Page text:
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Competitive cost, design and uniqueness gain an edge in US and European bus markets

Interview - September 3, 2015

Turkey’s bus manufacturer Temsa Global is taking its unique product range into new markets and CEO Dinçer Çelik explains the company’s edge over the competition.


Once a new government is finally in place in Turkey, what would you say are the key steps that can be taken to help Turkey recover its momentum?

Turkey’s great potential does not deserve today’s slowdown. To recover, the new government must reduce polarization, build trust among all citizens, and create a new and widely accepted vision for the country. The new government should make it easier for 77 million people with different ideas and visions to live together. At least, there has to be some common platform that aligns people to Turkey’s vision. Without reducing polarization, it would be difficult for the country to reach its targets and please its citizens. So it is not only the new government’s duty to do this, but also the other parties must get closer to give people hope. Nobody asks you to change your ideology, but we have to find a way to work together.

How do you assess the potential of the Turkish automotive sector to reach its ambitious targets for 2023?

The targets have to be ambitious. It is normal to set visionary targets. Having set such high targets, one expects that the necessary support and the resources will also be there. The Turkish automotive market this year is going to be 1 million vehicles, which will be a record year, if this happens. If not 1 million, maybe a little bit less than that. But this year probably will be a record year because the domestic vehicle market is about 40% better than last year. The bus market is also around 15 to 20% better than last year, so the bus market is also doing well. In 2020, the domestic market could reach a maximum of 2 million. Any more than that does not seem achievable. Where will the rest of the growth come from? Obviously from exports. For that, we need three or four times the existing investment. We need to attract a lot of FDI. So this is a huge step that has to be taken. In eight years, it will be more difficult to reach the target if we lose time now.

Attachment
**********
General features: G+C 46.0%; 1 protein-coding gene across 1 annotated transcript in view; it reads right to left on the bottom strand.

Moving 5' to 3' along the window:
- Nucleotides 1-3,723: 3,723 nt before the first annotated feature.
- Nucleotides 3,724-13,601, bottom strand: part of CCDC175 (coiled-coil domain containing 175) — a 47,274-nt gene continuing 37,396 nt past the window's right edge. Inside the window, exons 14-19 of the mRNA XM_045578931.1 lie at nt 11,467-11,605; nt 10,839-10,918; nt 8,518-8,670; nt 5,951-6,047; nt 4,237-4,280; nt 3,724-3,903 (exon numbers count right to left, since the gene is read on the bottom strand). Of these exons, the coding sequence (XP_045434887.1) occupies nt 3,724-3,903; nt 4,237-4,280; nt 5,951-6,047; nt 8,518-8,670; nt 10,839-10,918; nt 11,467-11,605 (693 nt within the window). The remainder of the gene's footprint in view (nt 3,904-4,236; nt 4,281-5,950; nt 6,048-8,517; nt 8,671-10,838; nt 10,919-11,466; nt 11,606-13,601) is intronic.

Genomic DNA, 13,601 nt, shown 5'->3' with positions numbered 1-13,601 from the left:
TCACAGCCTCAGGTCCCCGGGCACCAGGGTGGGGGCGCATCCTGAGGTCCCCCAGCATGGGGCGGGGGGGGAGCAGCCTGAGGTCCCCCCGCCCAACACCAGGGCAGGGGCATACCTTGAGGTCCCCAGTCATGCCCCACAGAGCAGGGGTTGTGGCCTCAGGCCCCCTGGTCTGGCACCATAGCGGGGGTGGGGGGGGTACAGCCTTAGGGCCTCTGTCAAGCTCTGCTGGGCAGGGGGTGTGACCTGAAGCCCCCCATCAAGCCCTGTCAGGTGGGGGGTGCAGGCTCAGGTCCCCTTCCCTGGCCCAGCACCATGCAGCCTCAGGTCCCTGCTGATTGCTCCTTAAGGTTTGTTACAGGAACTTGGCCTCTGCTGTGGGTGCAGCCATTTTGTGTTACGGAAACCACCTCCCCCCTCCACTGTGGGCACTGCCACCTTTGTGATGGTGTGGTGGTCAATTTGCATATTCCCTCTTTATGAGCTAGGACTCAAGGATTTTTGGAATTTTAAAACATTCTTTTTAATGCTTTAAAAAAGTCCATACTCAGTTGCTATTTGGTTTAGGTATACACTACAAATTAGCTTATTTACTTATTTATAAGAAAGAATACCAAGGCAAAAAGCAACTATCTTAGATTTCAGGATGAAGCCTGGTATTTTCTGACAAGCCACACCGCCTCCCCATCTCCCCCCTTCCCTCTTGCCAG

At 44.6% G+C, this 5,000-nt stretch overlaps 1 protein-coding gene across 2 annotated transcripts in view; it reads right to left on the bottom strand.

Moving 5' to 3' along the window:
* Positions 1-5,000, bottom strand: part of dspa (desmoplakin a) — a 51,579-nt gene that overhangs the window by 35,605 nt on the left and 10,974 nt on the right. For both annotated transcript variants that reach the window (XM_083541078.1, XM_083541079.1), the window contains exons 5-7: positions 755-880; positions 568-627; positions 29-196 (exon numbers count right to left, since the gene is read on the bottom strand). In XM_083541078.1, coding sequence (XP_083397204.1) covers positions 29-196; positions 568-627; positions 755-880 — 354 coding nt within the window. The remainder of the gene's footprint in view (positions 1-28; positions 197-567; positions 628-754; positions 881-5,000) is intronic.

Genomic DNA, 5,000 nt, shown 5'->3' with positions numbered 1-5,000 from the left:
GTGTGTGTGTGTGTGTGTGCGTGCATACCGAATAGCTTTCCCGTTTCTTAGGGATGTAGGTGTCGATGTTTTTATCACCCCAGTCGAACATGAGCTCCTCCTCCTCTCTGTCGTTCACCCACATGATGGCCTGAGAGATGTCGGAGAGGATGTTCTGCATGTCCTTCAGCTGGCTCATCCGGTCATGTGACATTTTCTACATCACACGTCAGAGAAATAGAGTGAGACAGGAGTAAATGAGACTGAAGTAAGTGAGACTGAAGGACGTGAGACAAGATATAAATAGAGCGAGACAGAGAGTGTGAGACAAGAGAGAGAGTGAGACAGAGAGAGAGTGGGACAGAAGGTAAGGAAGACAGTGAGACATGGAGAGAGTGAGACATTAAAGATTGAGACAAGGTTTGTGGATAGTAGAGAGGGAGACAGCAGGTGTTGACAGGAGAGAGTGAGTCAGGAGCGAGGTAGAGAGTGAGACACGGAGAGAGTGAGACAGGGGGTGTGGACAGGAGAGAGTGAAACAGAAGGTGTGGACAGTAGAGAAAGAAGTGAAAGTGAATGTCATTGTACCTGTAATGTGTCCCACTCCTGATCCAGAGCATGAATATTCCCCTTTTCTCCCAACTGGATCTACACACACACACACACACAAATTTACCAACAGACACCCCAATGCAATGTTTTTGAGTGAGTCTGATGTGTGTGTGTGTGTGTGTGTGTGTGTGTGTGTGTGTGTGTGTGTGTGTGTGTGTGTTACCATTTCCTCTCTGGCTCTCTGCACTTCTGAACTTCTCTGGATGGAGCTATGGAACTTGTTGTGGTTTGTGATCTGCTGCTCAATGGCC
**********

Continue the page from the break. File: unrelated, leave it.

How do you assess the investment climate in the automotive sector at present?

Money always goes to safer places. With the geo-political situation, some of the neighboring countries are not safe and this has affected Turkey as well. The Middle East is our natural, closest export market. When we cannot export to or trade with Syria, Iraq, Iran; this shrinks our export basket as these markets normally have huge potential for the Turkish automotive industry. There is an embargo in Iran, so Turkey cannot do business with Iran yet. In North Africa, we await things to go back to normal to improve our trade with countries like Egypt and Libya. In our region, many countries are naturally interconnected to do trade with each other. Once these places get back to normal, Turkey´s exports will also become normalized.